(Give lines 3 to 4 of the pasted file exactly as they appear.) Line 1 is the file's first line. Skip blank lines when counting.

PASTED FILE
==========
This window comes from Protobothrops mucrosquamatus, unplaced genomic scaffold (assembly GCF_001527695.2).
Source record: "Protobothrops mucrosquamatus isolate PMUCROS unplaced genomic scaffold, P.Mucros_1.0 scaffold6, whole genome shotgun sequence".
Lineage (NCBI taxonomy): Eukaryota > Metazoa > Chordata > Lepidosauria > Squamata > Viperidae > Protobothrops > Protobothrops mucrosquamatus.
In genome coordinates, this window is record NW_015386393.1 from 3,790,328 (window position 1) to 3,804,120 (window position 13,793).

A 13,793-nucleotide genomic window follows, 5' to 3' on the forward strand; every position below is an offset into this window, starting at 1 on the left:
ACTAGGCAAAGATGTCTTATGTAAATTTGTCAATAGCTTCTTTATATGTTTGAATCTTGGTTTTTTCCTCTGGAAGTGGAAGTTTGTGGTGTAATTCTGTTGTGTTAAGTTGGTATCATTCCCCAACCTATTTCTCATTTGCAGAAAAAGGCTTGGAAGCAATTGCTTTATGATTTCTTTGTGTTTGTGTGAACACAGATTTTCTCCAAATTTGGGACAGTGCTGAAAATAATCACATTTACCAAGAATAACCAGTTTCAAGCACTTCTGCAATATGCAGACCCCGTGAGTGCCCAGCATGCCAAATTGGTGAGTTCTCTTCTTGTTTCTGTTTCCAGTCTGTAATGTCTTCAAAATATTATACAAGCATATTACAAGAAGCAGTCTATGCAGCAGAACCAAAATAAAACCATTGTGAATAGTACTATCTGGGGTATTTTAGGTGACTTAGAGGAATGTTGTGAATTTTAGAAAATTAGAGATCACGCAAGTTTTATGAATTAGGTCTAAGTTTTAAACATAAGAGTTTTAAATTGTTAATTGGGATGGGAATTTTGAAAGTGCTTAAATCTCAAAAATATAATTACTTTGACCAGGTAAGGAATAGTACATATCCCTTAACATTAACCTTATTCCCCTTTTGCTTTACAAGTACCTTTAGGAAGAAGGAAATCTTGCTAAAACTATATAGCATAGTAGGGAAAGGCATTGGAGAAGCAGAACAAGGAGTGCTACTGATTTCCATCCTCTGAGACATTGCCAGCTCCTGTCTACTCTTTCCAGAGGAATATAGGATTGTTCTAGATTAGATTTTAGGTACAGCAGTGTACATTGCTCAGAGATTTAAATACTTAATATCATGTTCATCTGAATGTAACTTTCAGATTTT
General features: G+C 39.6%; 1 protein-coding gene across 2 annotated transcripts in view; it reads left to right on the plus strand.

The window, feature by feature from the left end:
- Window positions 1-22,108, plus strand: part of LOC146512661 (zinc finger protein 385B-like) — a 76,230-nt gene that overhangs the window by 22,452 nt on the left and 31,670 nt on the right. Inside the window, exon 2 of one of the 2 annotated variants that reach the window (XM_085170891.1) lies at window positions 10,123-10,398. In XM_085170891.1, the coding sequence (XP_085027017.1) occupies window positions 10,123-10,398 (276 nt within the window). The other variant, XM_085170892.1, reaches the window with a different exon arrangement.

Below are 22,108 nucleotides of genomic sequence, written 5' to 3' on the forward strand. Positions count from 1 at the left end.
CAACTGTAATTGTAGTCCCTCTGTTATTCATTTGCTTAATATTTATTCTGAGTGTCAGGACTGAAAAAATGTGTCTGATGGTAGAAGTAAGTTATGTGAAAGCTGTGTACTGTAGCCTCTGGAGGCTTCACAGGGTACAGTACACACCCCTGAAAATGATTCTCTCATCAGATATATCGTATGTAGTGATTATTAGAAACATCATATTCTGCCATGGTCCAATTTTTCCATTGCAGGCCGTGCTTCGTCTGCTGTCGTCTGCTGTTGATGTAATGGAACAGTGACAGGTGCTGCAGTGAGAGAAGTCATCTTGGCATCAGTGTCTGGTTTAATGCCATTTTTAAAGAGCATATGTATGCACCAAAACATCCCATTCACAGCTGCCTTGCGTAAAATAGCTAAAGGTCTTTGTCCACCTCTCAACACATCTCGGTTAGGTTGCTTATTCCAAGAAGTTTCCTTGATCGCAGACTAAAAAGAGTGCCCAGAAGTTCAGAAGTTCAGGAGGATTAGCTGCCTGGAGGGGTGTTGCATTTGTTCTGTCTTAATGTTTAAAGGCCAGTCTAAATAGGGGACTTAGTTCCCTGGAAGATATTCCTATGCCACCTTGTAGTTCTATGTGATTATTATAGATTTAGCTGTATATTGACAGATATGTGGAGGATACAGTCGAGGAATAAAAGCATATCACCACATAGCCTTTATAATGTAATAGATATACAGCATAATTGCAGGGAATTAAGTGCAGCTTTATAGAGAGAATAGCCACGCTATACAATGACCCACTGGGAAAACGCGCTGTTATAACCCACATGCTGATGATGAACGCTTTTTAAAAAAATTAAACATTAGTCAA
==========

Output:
Lineage (NCBI taxonomy): Eukaryota > Metazoa > Chordata > Lepidosauria > Squamata > Viperidae > Protobothrops > Protobothrops mucrosquamatus.
In genome coordinates, this window is record NW_015386393.1 from 3,790,328 (window position 1) to 3,804,120 (window position 13,793).